Mail Stunt by McConnell's Opponent Backfires After His Team Notices Letters' Postmarks


When it comes to the 2020 congressional elections, Senate Majority Leader Mitch McConnell’s Kentucky seat is — to quote Joe Pesci’s character in “Home Alone” — the silver tuna.

The Democrats thought they had it back in 2014. Then, the Cook Political Report called the race a “Toss Up” and candidate Alison Lundergan Grimes was shown surging in the polls, taking the lead in some of them. Democrat money began pouring in. Then, after an iffy debate performance, she lost by 16 points. Whoops.

Then again, 2014 was a great year for Republicans. In 2020, who knows?

That’s why Democrats were all excited about Amy McGrath, a former Marine pilot who almost unseated GOP Rep. Andy Barr last year. She announced her candidacy last week with a three-minute video titled “The Letter.”

In the interim, she’s managed to embarrass herself with a flip-flop on whether she would have confirmed Brett Kavanaugh to the Supreme Court, but that’s kind of bush-league stuff when you look closer at her launch ad stunt.

White House Threatens to Ban African Journalist from Press Events: We 'Warned You'

The video begins with McGrath at a table writing, with a voice-over saying that when she was 13, she “sat at this table and wrote a letter to my senator telling him I wanted to fly fighter jets in combat, to fight for my country, and that women should be able to do that. He never wrote back.”

She then wonders, “How many other people did Mitch McConnell never take the time to write back?”

There was the predictable parade of individuals who were writing letters to McConnell, including a jobless steel worker, a woman afraid of losing her health care, a student struggling to get loans — you know the drill. It’s kind of like the campaign ad version of one of those John Wayne movies from the 1950s, when he leads a platoon of stereotyped caricatures into battle. The only thing missing is the Italian kid who misses mom’s home cooking — though presumably, in this advertisement, he wouldn’t be able to eat because mom’s food-stamp benefits were cut.

Anyway, here is McGrath’s ad, which gives the impression these were people who wrote to McConnell about their plight and didn’t get an answer.

“Everything that’s wrong in Washington had to start someplace. How did it come to this?” McGrath said after introducing this motley retinue. “Well, it started with this man, who was elected a lifetime ago, and who has bit by bit, year by year, turned Washington into something we all despise. Where dysfunction and chaos are political weapons. Where budgets and health care and the Supreme Court are held hostage. A place where ideals go to die.”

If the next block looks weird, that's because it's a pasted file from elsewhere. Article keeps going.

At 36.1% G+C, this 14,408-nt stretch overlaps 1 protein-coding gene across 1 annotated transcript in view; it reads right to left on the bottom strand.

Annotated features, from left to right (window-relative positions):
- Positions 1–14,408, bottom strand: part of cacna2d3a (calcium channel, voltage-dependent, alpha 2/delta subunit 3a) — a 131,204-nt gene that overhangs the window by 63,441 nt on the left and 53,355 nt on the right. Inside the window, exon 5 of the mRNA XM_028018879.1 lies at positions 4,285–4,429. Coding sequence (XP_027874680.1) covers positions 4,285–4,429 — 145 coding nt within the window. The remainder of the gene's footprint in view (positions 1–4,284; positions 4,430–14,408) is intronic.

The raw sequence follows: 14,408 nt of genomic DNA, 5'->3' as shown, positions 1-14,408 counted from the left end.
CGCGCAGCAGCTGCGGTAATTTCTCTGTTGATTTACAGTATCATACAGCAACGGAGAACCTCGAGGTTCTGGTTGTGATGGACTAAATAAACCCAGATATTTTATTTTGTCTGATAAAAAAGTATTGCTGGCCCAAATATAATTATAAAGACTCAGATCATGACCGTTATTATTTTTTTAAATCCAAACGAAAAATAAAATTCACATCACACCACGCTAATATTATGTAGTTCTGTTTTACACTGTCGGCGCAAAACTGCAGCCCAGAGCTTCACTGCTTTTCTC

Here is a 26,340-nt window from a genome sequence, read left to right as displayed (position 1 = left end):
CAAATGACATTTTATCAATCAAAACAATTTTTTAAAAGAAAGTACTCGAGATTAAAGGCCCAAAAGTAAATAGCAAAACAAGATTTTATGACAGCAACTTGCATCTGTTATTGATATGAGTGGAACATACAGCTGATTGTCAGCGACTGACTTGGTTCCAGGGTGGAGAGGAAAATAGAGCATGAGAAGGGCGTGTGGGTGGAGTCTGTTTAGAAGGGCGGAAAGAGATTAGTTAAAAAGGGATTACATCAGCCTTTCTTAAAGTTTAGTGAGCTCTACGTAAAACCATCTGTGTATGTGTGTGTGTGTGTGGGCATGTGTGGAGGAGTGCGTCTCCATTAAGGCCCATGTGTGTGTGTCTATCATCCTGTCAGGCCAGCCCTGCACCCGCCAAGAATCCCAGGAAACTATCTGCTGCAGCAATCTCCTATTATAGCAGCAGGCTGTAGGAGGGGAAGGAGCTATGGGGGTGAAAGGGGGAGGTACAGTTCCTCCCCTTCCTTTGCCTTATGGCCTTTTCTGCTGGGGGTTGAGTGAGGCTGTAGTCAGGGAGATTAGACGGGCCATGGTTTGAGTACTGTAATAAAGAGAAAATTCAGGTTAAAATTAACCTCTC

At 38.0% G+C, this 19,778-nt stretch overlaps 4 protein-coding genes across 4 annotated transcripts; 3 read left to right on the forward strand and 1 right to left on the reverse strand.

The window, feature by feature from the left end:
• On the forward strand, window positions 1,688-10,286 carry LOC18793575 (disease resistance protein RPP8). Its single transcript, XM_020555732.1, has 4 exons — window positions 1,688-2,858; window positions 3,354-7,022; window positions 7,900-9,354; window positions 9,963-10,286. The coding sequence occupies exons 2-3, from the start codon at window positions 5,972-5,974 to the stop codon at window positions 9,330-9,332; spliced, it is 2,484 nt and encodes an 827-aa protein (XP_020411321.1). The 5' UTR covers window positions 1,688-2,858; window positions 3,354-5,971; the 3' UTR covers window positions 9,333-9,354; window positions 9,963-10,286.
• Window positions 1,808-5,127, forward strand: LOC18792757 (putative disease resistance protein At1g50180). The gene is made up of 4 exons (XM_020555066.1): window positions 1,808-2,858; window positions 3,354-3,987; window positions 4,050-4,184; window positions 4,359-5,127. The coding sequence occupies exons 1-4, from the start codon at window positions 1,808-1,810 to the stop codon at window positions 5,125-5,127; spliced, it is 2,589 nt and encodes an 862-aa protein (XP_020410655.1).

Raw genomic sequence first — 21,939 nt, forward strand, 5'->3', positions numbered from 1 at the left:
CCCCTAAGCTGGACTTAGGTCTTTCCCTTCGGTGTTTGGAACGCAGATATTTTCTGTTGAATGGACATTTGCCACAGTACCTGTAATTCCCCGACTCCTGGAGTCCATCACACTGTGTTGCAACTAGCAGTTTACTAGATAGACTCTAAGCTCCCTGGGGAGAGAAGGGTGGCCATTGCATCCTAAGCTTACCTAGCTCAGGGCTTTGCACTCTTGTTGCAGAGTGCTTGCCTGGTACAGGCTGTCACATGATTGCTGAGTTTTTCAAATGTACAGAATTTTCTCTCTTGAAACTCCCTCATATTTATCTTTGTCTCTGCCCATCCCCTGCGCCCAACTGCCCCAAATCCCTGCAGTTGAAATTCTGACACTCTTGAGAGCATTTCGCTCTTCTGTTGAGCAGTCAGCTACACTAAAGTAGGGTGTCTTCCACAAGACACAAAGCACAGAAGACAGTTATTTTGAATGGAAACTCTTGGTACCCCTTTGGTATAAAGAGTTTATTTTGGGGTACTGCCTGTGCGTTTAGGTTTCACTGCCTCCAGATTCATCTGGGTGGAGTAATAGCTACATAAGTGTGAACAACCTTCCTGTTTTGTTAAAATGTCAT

Speaking of where ideals go to die, it turns out that these letters to McConnell were postmarked the same day this video was released.

Last Friday, Roll Call reported that a spokesman for the Senate majority leader said that three of the four letters in the video were received by his office in Louisville on Thursday bearing a postmark of July 9 — Tuesday, the same day that McGrath’s video hit Twitter.

“Throughout Senator McConnell’s entire Senate service, he has prioritized constituent correspondence and takes seriously his responsibility to hear from and respond to Kentuckians,” a statement from Kentucky Communications Director Robert Steurer said. “In fact, since he was elected to the Senate, he has sent more than 4 million pieces of correspondence to his constituents.”

American Confronts Adam Schiff at Airport, Tells Democrat He Ought to Be Ashamed of Himself
Do you think Amy McGrath's ad was dishonest?

A spokeswoman for McGrath’s office said the video was intended to be a composite of people who had talked to her and “wanted to write and send a letter” to McConnell. “Their stories represent the concerns of thousands of Kentuckians, and they would love the opportunity to sit down with Senator Mitch McConnell in person to tell them what they’ve been going through in their daily lives,” the spokeswoman said.

That’s not the message of the video, however. McGrath is using the old trope of a politician who goes to Washington and cares more about the goings-on in the Capitol than his own constituents. Except it wasn’t true — those constituents hadn’t even sent letters.

McGrath is probably in deeper trouble over her Kavanaugh remarks, which managed to alienate both liberal and independent voters at the same time. That being said, at least that controversy wasn’t a matter of outright dishonesty. This is. It’s fitting that McGrath kicked off her campaign in such an obviously sleazy way. At least Kentuckians know exactly what they’re dealing with.

As for Democrats, if this is your great hope for 2020, that silver tuna is going the way of Alison Lundergan Grimes yet again.

Truth and Accuracy

Submit a Correction →

We are committed to truth and accuracy in all of our journalism. Read our editorial standards.

, , ,
C. Douglas Golden is a writer who splits his time between the United States and Southeast Asia. Specializing in political commentary and world affairs, he's written for Conservative Tribune and The Western Journal since 2014.
C. Douglas Golden is a writer who splits his time between the United States and Southeast Asia. Specializing in political commentary and world affairs, he's written for Conservative Tribune and The Western Journal since 2014. Aside from politics, he enjoys spending time with his wife, literature (especially British comic novels and modern Japanese lit), indie rock, coffee, Formula One and football (of both American and world varieties).
Morristown, New Jersey
Catholic University of America
Languages Spoken
English, Spanish
Topics of Expertise
American Politics, World Politics, Culture